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Tony Cragg is mainly known for his unique sculptures, but there are also numerous drawings that enrich his oeuvre. In his art he works with various materials such as wood, plaster, metal, glass and stone and plays with topics such as movement and biomorphic structures.

His art is influenced by his own experience and observations of his own environment and is less focused on art and cultural history aspects. Art movements such as Minimal Art, Land Art, Arte Povera and Conceptual Art influenced Craggs artworks.

Even in his early days as an artist, he tried in the early 1970s different ways to represent sculptures. In his primaryart works he integrated himself in his art. He put various materials on his body and displayed through his body or the objects movements and momentum and captured the entire work with photography. For Cragg it was important to show the merging of man and material. Sometimes he introduced himself in a crouch or with spreading arms lying on the floor.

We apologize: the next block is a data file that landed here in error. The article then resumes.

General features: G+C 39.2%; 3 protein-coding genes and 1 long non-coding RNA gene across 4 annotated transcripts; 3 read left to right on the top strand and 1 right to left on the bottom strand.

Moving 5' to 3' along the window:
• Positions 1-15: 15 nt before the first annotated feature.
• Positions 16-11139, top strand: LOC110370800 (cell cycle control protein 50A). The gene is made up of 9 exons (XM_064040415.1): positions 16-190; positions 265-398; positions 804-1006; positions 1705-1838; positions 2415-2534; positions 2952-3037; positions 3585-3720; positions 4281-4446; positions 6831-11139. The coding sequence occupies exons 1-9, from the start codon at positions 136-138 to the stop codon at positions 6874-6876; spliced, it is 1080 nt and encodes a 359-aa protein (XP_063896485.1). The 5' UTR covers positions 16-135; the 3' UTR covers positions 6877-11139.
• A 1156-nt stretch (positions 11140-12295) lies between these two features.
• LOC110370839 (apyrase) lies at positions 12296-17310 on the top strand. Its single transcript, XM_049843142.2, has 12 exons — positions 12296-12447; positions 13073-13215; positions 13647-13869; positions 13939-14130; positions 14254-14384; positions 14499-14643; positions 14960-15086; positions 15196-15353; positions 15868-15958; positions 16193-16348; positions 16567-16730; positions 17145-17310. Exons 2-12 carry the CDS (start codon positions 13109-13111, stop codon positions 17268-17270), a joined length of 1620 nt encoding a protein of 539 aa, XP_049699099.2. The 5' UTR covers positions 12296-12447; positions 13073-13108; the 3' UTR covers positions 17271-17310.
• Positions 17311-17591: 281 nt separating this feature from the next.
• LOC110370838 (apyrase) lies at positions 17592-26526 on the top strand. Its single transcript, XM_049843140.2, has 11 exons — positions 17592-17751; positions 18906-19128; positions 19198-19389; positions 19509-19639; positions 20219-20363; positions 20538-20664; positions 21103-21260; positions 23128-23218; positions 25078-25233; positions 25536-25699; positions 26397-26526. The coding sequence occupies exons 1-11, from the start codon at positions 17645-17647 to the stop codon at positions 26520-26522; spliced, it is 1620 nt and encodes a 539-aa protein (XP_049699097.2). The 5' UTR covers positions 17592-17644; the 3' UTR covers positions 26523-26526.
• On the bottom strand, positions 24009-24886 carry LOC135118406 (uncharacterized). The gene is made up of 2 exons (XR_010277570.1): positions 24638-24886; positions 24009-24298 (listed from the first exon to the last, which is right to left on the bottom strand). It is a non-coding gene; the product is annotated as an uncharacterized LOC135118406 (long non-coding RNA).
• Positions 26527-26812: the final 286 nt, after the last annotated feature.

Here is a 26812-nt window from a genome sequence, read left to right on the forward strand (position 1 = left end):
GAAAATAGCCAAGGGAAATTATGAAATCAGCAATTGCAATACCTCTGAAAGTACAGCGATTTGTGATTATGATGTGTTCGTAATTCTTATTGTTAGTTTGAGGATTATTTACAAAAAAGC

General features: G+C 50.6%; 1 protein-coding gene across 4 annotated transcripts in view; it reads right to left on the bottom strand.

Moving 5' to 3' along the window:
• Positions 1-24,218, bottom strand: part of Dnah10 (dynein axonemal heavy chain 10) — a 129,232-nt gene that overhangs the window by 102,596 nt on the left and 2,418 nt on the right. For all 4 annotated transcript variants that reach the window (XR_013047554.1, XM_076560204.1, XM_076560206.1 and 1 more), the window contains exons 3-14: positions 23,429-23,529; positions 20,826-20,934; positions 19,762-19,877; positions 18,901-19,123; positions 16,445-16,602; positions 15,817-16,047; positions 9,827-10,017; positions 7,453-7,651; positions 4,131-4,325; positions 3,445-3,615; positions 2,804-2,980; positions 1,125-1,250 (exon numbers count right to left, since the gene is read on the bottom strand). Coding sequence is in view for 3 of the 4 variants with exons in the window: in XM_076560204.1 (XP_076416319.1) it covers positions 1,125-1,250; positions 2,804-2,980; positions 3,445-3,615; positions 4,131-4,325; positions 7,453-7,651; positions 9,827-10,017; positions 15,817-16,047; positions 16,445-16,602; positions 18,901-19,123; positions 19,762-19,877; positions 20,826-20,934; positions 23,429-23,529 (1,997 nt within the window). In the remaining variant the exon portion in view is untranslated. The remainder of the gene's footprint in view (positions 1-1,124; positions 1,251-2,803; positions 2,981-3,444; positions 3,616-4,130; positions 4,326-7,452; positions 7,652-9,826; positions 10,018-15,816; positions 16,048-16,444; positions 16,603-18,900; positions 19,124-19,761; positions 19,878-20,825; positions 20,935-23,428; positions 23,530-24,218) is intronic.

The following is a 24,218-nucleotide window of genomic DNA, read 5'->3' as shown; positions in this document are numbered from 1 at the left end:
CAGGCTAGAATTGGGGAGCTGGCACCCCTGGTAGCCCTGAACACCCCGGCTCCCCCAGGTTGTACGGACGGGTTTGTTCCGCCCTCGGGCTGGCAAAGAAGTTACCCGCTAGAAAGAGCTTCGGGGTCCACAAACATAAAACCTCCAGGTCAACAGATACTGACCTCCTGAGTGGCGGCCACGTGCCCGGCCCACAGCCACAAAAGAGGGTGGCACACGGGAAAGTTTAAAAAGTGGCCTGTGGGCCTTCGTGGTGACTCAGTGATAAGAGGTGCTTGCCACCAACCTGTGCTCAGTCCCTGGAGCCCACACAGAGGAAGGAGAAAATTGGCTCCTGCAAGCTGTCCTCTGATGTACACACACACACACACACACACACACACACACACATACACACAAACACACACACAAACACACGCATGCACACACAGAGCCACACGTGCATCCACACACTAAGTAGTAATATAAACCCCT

In his later artworks, Cragg withdrew himself as part of his art and began to deal intensively with structures of materials. He also used industrial products and waste to integrate the events of the day in his art. For example his work 'Stack' from 1980, in which he composed a sort of cube of found materials such as folders, staplers and pillows. Numerous works of different material layers followed. By biomorphic forms and the stacked materials the viewer became able to look inside different objects. The works of Cragg dealt especially with questions such as how matters were to be found in space and how an interaction between these two results.
For Craggs art, dynamics are always a constant collateral. In his artworks, every new sculpture referred to an old one. So all his works are part of a complete work. His first sculpture for the outdoor area was the famous 'Backbone' (Wirbelsäule) from 1996. This stands to this day in the Viersen Sculpture Collection in North Rhine-Westphalia. Cragg bends and alienates forms, so that the viewer while gazing at the sculptures expects an incredible movement.

Cragg manages to place his art in a way, that you somehow have to think about balance and shapes. He transformed characteristics of movements in his sculptures and used for this purpose organic and geometric connection points. According to Cragg, all his sculptures were created by various techniques, however, all works stem from feelings, experiences and emotions of the artist.

His art only works in interaction between artist and matter and draws comprehensively the question of intelligence in matter into space.

The artist

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